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A. S. L. Farquharson's translation was originally published in 1944, as part of a major commentary on Marcus Aurelius' work. In this volume, Farquharson's work is brought up to date and supplied with an introduction and notes for the student and general reader. A selection of lively letters from Marcus to his tutor Fronto, most of which date from his earlier years, is also included.
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Oxford World's Classics: The Deerslayer

Author: James Fenimore Cooper

Publisher: OUP Oxford

ISBN: 0191611247

Category: Fiction

Page: 588

View: 7606

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The Deerslayer (1841) is the last-written of Cooper's Leatherstocking Tales, but the first in the development of the hero, Natty Bumppo. Here, Cooper returns Leatherstocking to his youth and to a pristine wilderness that D. H. Lawrence said was perhaps `lovelier than any place created in language'. This novel, and the contemporaneous The Pathfinder, mark Cooper's return to historical romance after more than a decade given largely to social and political commentary. Written during the period of Cooper's bitter legal battles with the Whig press, The Deerslayer reflects a retreat from his difficulties into a world of romance; but the novel also symbolically attacks Cooper's opponents and implicitly provides a critique of nineteenth-century American society. In the Introduction H. Daniel Peck offers an explanation for The Deerslayer's mysterious power over twentieth-century readers, showing how the novel's patterns of adventurous action dramatize issues of possession and loss. This edition provides the authoritative text of the novel.
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Principal Writings on Religion

Including Dialogues Concerning Natural Religion and The Natural History of Religion

Author: David Hume

Publisher: Oxford University Press, USA

ISBN: 9780192838766

Category: Philosophy

Page: 218

View: 5610

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David Hume is the greatest and also one of the most provocative philosophers to have written in the English language. No philosopher is more important for his careful, critical, and deeply perceptive examination of the grounds for belief in divine powers and for his sceptical accounts of thecauses and consequences of religious belief, expressed most powerfully in the Dialogues Concerning Natural Religion and The Natural History of Religion.The Dialogues ask if belief in God can be inferred from the nature of the universe or whether it is even consistent with what we know about the universe. The Natural History of Religion investigates the origins of belief, and follows its development from harmless polytheism to dogmatic monotheism.Together they constitute the most formidable attack upon the rationality of religious belief ever mounted by a philosopher.This edition also includes Section XI of The Enquiry Concerning Human Understanding and a letter concerning the Dialogues, as well as particularly helpful critical apparatus and abstracts of the main texts, enabling the reader to locate or relocate key topics.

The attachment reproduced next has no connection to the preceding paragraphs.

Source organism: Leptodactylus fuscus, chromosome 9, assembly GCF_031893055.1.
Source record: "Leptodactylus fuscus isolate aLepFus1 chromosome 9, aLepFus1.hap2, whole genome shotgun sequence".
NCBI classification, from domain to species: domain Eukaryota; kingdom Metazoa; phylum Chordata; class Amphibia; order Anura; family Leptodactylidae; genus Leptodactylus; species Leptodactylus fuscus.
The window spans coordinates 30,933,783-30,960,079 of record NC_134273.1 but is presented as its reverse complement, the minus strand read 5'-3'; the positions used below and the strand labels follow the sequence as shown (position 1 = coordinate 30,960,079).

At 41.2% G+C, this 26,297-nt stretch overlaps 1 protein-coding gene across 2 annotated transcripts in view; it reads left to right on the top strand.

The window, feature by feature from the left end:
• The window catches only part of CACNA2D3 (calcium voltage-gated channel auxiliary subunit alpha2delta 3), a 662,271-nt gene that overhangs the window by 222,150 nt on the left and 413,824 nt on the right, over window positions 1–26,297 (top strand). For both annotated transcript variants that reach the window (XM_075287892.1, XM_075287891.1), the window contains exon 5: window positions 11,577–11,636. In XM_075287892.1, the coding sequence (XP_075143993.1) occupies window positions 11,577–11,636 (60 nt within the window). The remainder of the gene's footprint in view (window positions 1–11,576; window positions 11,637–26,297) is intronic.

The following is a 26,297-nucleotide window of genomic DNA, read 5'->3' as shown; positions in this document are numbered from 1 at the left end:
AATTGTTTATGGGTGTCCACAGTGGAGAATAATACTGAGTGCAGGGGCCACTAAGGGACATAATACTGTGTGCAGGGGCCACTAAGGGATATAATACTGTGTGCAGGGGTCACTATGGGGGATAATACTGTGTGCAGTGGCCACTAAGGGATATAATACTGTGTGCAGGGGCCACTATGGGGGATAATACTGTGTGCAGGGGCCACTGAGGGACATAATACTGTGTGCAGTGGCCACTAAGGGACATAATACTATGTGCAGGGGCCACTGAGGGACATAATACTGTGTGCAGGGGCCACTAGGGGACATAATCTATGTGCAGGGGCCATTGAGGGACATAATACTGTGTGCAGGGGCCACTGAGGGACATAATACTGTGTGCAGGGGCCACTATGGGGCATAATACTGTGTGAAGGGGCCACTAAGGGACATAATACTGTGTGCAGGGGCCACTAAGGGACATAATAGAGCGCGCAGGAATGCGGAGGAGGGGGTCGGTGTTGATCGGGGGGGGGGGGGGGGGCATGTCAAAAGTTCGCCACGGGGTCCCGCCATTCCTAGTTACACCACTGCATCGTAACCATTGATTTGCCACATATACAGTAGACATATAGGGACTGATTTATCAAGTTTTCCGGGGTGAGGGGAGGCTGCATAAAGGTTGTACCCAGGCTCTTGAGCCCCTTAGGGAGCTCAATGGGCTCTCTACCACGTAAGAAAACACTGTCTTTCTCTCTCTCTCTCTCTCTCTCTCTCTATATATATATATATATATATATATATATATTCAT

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Selected Letters

Author: Cicero

Publisher: OUP Oxford

ISBN: 0191607517

Category: Literary Collections

Page: 416

View: 2563

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'How I wish that you had invited me to that most attractive feast on the Ides of March!' Cicero lived through some of the most turbulent years in the history of Rome, and witnessed at first-hand the overthrow of the republic and its replacement by a tyranny. His letters to friends and family are an astonishingly detailed record of daily life and politics in Rome. This selection, covering the years 68-43 BC, not merely documents in detail Cicero's career but simultaneously provides a month-by-month record of the final collapse of the Roman senatorial government. The letters provide from the inside a vivid picture of events from the high point of Cicero's consulship of 63, through the humiliation of his exile and subsequent subjection to the dynasts, to the assassination of Caesar in 44, and Cicero's brief hour of glory in leading senatorial resistance to the tyranny of Mark Antony. In P. G. Walsh's lively new translation, Cicero's correspondence once more brings alive the excitement and danger of ancient Rome. ABOUT THE SERIES: For over 100 years Oxford World's Classics has made available the widest range of literature from around the globe. Each affordable volume reflects Oxford's commitment to scholarship, providing the most accurate text plus a wealth of other valuable features, including expert introductions by leading authorities, helpful notes to clarify the text, up-to-date bibliographies for further study, and much more.
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The Republic and The Laws

Author: Cicero

Publisher: OUP Oxford

ISBN: 0191605239

Category: History

Page: 288

View: 6670

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`However one defines Man, the same definition applies to us all. This is sufficient proof that there is no essential difference within mankind.' (Laws l.29-30) Cicero's The Republic is an impassioned plea for responsible governement written just before the civil war that ended the Roman Republic in a dialogue following Plato. Drawing on Greek political theory, the work embodies the mature reflections of a Roman ex-consul on the nature of political organization, on justice in society, and on the qualities needed in a statesman. Its sequel, The Laws, expounds the influential doctrine of Natural Law, which applies to all mankind, and sets out an ideal code for a reformed Roman Republic, already half in the realm of utopia. This is the first complete English translation of both works for over sixty years and features a lucid Introduction, a Table of Dates, notes on the Roman constitution, and an Index of Names. ABOUT THE SERIES: For over 100 years Oxford World's Classics has made available the widest range of literature from around the globe. Each affordable volume reflects Oxford's commitment to scholarship, providing the most accurate text plus a wealth of other valuable features, including expert introductions by leading authorities, helpful notes to clarify the text, up-to-date bibliographies for further study, and much more.